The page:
Despite this, the Presidency will spend N1.6 billion buying vehicles next year. Since he assumed office six years ago, Buhari has spent N5 billion on vehicles, an amount sufficient to provide 500 primary health centres at N10 million each, according to an online publication. Corruptly, items like computers, printers and furniture recur every year in the budget, while the craze for acquiring new vehicles cuts across the over 600 MDAs. This is repeated annually. About N12.5 billion will be spent in 2022 on the Presidential Air Fleet. Having reneged on his electoral promise to drastically reduce the fleet, Buhari spent N41 billion maintaining it between 2015 and 2020, according to a report by The PUNCH. Elsewhere, Peru’s new president, Pedro Castillo, has vowed to sell the presidential plane and plough the proceeds to health and education.
The government’s profligate financial management deepens poverty and unemployment that is already at 33.3 per cent. Studies show that spending cuts would spur economic growth by shifting expenditure from lower-valued, wasteful activities to higher-valued private ones. Misplaced priorities such as the establishment of more federal universities, polytechnics, colleges of education and additional MDAs should stop and give way to a drastic slash in agencies. Stop giving political, sectional, and religious considerations priority over rational, scientific rigour in public spending. Too much of public funds is spent on less than two per cent of the population. Public officials live in opulence while Nigeria posts some of the world’s poorest human development indices.
There is an urgent need for greater professionalism, public buy-in and accountability in the budgeting process. The current “envelope” system where figures are simply added to the previous year’s items, headings, and subheadings, is lazy, unscientific, and wasteful. Moreover, it facilitates fraud on a grand scale as it allows politicians, lawmakers, and civil servants to build in funds for themselves at the preparation stage. The “zero-budgeting” format based strictly on current needs, revenue and national economic and social priorities should be adopted.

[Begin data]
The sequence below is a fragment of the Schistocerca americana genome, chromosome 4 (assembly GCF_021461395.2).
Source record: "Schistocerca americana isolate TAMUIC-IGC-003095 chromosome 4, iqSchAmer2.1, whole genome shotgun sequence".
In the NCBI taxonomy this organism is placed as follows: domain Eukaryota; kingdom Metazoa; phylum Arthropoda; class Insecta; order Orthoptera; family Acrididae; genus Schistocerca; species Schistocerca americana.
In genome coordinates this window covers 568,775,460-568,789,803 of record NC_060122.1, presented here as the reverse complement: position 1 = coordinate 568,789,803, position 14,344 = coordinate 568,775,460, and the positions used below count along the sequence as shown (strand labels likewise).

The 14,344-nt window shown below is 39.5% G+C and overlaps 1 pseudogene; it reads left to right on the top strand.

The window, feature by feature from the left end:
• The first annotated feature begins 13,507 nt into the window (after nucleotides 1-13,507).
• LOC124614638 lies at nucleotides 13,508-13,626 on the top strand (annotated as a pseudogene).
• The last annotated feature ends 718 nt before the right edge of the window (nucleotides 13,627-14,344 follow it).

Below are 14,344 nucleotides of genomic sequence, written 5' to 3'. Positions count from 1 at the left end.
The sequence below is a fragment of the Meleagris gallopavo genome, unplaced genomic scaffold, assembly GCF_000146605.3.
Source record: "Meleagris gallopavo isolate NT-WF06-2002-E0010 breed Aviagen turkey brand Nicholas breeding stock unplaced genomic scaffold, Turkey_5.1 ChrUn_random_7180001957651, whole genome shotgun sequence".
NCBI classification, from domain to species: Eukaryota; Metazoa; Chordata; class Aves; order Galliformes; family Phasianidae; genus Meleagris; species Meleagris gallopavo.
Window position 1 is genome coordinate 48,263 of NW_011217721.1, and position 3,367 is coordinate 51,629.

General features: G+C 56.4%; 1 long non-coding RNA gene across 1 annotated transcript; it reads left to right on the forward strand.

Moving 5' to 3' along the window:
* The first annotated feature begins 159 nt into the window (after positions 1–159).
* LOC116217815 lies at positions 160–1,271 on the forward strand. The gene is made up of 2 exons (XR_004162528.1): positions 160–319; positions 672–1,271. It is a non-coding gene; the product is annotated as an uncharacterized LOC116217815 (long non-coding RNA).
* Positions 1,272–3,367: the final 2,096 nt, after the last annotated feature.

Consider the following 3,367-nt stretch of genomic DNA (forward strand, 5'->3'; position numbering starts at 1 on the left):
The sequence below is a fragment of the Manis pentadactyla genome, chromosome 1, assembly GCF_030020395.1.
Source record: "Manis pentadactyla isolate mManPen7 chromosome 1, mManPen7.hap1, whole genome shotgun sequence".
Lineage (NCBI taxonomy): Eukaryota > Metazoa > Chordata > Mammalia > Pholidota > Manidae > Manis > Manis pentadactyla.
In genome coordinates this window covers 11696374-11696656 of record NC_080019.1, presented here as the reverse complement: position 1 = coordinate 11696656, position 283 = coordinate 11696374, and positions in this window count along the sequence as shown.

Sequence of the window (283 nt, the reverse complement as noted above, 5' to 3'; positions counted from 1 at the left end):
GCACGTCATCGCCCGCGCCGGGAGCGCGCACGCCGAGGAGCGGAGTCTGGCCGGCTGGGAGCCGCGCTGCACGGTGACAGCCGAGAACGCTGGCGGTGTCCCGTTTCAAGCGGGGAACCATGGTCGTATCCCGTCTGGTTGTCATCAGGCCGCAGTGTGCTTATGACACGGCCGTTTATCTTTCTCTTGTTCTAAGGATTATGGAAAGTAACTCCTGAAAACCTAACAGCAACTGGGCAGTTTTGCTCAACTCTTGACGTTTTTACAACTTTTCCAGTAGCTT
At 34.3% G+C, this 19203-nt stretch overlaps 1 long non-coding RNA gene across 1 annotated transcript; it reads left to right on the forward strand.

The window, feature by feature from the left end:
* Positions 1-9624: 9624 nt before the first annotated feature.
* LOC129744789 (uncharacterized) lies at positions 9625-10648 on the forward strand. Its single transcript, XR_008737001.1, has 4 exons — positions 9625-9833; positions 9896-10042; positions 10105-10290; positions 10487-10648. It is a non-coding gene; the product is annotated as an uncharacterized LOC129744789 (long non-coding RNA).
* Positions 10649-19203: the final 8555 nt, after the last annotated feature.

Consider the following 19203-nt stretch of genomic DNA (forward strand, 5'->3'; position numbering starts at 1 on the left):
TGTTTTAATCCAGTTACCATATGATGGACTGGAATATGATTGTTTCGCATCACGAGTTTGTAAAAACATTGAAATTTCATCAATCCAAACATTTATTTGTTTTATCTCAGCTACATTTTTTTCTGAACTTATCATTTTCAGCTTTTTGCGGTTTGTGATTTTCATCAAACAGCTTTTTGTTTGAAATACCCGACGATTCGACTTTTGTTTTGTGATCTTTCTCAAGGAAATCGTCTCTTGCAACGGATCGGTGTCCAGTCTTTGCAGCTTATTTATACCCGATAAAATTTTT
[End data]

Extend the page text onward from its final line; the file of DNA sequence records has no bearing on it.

Government budgeting, says development experts, “is the critical exercise of allocating revenues and borrowed funds to attain the economic and social goals of the country.” To achieve this, Buhari must, like responsible governments elsewhere, manage public expenditures more effectively to accomplish “the most economic impact from the production and delivery of goods and services while supporting a healthy fiscal position.” Going forward, the public, through civil society engagement and greater openness in the public service, must seek information and make inputs in the four stages of the budget process—preparation, authorisation, execution, and accountability.
Instead of its penchant for rubber-stamping, inserting un-implementable items, and their notorious self-enriching “constituency projects” into the budget, the National Assembly should exercise greater rigour in scrutinizing appropriation bills, loan requests, and in approving or sponsoring new MDAs.
The country’s precarious economy, worsened by the COVID-19 global crisis, insecurity, and record unemployment, demands drastic cost-saving, asset sales through privatisation, infrastructure build-up, poverty-reduction, and job-creating measures. Buhari and the NASS should stop the culture of waste and sustaining officials in pampered luxury today. All spending should be guided by the urgency to create jobs, boost, and diversify production and revenue as well as reduce the debt burden.